'And the children of citizens of the United States, that may be born beyond sea, or out of the limits of the United States, shall be considered as natural born citizens...'
Get used to it and stop looking to Orly Taitz for legal advice.
U.S. Citizenship Acquired by Birth Abroad
Trumpster Divers Don't Know Nothin Bout Birthin Natural Born Citizens...
...But, They Will Take A Dive For Trump And Believe Whatever He Tells Them.
Neither situation has ever had a court ruling. the democrats can sue-and as we know from court decisions-you never know.
gerrym51 on February 6, 2016 at 5:12 PM
The Supreme Court has already ruled that a child born overseas to an American mother is a natural-born citizen AT BIRTH. The Constitution currently requires three things for a person to be eligible to become POTUS:
Article II, Section 1:
No person except a natural born citizen, or a citizen of the United States, at the time of the adoption of this Constitution, shall be eligible to the office of President; neither shall any person be eligible to that office who shall not have attained to the age of thirty five years, and been fourteen Years a resident within the United States.
'what we do know-at the time it was adopted ‘natural born citizen’ was an american father(women were considered husbands property at the time) and born on US soil. as time has progressed all sorts of laws changed and added'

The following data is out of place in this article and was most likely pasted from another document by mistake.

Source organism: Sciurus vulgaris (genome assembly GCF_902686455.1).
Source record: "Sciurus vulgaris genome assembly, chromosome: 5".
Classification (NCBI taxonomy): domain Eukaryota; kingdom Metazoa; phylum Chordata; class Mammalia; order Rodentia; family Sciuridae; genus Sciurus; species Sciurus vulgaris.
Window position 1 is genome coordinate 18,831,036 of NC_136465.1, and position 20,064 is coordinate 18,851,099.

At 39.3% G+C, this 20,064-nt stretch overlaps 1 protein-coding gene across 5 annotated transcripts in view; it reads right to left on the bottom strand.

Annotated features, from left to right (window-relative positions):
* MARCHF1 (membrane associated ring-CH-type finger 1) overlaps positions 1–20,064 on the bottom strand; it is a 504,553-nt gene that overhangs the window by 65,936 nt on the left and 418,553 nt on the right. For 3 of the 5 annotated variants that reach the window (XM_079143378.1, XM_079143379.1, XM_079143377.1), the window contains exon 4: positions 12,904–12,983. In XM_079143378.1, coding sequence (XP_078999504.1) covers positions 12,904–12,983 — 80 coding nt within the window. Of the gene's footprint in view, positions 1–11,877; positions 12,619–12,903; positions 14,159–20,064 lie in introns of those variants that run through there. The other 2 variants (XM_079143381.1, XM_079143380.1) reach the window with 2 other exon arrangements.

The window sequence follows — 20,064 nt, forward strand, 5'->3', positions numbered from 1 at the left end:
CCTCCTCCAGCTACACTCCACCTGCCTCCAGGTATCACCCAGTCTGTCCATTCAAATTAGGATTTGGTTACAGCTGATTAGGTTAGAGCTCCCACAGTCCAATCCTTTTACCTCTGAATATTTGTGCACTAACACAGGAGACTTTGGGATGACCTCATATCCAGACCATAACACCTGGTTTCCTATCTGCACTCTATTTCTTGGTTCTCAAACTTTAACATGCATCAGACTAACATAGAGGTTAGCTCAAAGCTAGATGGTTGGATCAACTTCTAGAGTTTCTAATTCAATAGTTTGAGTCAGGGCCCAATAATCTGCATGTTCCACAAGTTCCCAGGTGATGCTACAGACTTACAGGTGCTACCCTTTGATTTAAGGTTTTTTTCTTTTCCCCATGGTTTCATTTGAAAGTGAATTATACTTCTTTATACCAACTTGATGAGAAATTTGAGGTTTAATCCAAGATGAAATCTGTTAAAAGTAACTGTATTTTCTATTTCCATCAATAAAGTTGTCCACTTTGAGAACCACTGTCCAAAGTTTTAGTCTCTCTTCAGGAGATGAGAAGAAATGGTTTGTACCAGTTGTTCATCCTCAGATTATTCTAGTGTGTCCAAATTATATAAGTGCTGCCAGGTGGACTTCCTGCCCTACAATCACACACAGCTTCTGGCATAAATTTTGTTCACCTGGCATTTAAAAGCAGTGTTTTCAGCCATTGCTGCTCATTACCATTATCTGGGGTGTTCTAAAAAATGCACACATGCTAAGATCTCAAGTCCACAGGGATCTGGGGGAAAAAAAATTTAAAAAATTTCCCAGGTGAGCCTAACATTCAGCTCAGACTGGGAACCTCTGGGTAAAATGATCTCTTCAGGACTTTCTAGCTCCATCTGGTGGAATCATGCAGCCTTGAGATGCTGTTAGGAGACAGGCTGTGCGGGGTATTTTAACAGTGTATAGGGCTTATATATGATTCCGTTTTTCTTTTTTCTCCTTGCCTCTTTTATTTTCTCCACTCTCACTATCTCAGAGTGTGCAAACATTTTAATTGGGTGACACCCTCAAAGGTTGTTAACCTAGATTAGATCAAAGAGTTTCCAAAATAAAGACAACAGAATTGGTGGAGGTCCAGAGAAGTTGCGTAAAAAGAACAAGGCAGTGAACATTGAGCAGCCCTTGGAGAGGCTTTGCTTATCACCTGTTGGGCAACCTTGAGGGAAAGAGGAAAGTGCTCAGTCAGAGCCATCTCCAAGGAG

Yes, the laws have changed. Women aren't chattel (I know. It breaks your heart). They, unlike prior to 1934, can alone confer citizenship upon their children and, if those children are born overseas, they are as natural-born citizens as are you. Further, once they reach the age of 35 and if they have resided in the US for 14 years, they are eligible to become President of the United States of America.
As I have said on several occasions, if the newborn in the cot next to me at St Mary's had at least one American parent, s/he was a natural-born American citizen. I, on the other hand, could never be even though we were born in the same hospital because neither of my parents were American citizens. That baby may have spent his or her entire life in Britain, but as long as he or she returns to America and resides here for 14 years, s/he could be your next POTUS. I've already resided here for more than 14 years and you'll never have to worry about me occupying an office I wouldn't want even if I were eligible. Be thankful for small favours.
As I wrote in Just Say "No!" To Birtherism!: